Grady Clay, the Agitator

Former longtime editor Grady Clay, Honorary ASLA, looks back at a life spent with the landscape.

By Charles A. Birnbaum, FASLA

Photo by Kenneth Hayden.

We were sad to receive word of the death Sunday of Grady Clay, Honorary ASLA, LAM’s longtime, influential, and much-loved editor, at the age of 96 in Louisville. More remembrance and details on observances will follow as we receive them. For now, we are posting a terrific interview that Charles Birnbaum, FASLA, did with Grady for the magazine’s 100th anniversary issue.

Grady Clay, Honorary ASLA, who worked as an associate editor and, ultimately, the executive editor of Landscape Architecture for 23 years, has a rich, extraordinary perspective on the profession and its practitioners. As an outsider with tremendous insight, Clay, now 94, helped shape decades of debate and discourse. He chronicled the origins of modernism, the first corporate office parks, The RSVP Cycles, Design with Nature, postmodernism, and both the New American Garden and the Bagel Garden. He plucked out new talent like a gifted curator and gave it a voice. Clay’s arrival came at a major hinge point in the profession, as it coincided with the centennial of Central Park and the onset of urban renewal. His incisive editorial vision marked a passing of the profession’s old guard and the rise of a new generation’s eclectic vision.

His run began in the fall of 1957, when, as associate editor, he published an editorial, “Landscape USA: Who did it?” as the first of a dozen pithy challenges penned under his editorial mentor, Bradford Williams. Williams had previously worked for the Olmsted Brothers and Fletcher Steele before going off on his own and had been involved in the quarterly since 1926. He had also worked with Henry Hubbard, who founded the magazine in 1910 with Charles Downing Lay and Robert Wheelwright.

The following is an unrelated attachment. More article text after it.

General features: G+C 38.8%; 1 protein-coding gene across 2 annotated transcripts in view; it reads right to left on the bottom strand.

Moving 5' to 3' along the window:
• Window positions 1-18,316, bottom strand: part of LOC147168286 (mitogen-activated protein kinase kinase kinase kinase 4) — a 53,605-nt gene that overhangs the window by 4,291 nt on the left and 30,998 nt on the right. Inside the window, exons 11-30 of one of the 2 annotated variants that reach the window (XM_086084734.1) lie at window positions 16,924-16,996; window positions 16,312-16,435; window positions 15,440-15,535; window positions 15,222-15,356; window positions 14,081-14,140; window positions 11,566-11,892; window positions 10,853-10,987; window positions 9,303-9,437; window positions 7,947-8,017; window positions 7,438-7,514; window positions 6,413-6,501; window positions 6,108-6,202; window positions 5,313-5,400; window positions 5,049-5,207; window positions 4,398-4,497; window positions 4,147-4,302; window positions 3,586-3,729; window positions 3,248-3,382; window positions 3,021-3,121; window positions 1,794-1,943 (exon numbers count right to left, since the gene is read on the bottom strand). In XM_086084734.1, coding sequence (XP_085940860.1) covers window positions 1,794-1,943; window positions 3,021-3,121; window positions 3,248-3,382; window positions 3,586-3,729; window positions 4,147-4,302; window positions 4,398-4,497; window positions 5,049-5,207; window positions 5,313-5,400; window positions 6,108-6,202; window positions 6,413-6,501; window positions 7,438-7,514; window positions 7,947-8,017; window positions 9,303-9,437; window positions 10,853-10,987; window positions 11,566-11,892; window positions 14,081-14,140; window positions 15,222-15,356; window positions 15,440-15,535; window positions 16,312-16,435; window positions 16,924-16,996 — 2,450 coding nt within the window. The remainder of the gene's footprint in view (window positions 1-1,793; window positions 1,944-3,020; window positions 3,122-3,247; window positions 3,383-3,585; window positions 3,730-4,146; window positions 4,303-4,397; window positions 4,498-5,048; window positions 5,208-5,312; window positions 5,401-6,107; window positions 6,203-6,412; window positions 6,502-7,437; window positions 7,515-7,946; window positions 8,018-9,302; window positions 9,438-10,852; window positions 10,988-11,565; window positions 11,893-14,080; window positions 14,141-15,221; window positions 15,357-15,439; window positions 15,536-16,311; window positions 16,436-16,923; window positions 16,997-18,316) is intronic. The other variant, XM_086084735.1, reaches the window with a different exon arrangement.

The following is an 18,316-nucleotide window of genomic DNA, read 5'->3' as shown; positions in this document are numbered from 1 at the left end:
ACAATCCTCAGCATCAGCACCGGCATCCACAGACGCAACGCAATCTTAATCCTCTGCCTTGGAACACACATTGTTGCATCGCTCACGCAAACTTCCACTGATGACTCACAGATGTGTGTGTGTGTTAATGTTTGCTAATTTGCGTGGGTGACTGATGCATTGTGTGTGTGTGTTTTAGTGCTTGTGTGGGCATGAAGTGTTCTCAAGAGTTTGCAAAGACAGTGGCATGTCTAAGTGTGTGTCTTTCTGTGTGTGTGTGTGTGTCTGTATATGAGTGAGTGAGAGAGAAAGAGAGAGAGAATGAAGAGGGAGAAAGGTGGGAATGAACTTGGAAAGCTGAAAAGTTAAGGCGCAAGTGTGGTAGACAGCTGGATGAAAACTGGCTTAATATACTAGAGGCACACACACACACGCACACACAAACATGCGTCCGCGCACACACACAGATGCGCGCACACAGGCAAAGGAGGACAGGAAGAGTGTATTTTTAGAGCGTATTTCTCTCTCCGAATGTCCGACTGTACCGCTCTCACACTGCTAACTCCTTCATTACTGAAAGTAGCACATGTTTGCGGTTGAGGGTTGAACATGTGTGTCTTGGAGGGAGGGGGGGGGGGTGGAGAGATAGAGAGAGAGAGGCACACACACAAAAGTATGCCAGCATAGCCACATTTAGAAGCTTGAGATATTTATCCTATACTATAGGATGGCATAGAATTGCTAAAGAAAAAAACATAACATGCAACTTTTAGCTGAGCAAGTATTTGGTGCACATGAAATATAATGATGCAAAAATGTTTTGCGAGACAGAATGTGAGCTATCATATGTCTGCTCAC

In March 1960, Williams died unexpectedly. Between the time that Clay came on board and Williams’s death, the profession would also witness the deaths of Frederick Law Olmsted Jr., Beatrix Farrand, Martha Brookes Hutcheson, Bremer Pond, Arthur Shurcliff, Alling DeForest, A. F. Brinckerhoff, Alfred Geiffert, Charles Ramsdell, Ralph Stevens, Emerson Knight, and Herbert Hare: a clear, collective signal of the close of an era.

Clay became the magazine’s executive editor with the Summer 1960 issue. He was its third top editor (counting the founding committee as one), and the first not to be a member of the society. In the interview that follows, conducted at Clay’s home in Louisville, Kentucky, in mid-August, he reminisces about his 23 years as editor, how he came to the magazine, and how the publication evolved under his watch. Clay stepped down with the January 1984 issue, turning over the editorship to Susan Rademacher Frey, an associate editor since 1977. Clay’s departure also marked the end of the magazine’s Publication Board, which ASLA had setup as a semi-independent trust.

Under Clay, quarterly publication increased to six times a year, and its readership and influence surged. He was among the first to publish the work of A. E. Bye; Lawrence Halprin; Ian McHarg; Darrel Morrison, FASLA; Martha Schwartz, ASLA; and James van Sweden, FASLA. He also courted writers outside the profession including J. B. Jackson, Ada Louise Huxtable, David Lowenthal, Robert Moses, and William “Holly” Whyte.

It is fitting that Clay’s first editorial, “The Environment-Controllers: Water Runs Downhill in Cities Too,” ends with the recognition that “the gap between urban and rural thinking is indeed an old one.” Clay would return to this arbitrary divide between city and country time and again through such diverse topics as sprawl, historic preservation, watershed management, and ecological design. Clay took charge of the magazine during the year of its 50th anniversary. A few years later, in 1964, his magazine celebrated the centennial of landscape architecture as a profession in the United States. As this issue marks the centennial of the magazine he changed so much, we look back with Grady Clay to when he first began as Landscape Architecture’s editor 50 years ago and his experiences in the transformative decades that followed.

CHARLES BIRNBAUM: Tell me about your earliest memories of landscape architecture as a profession.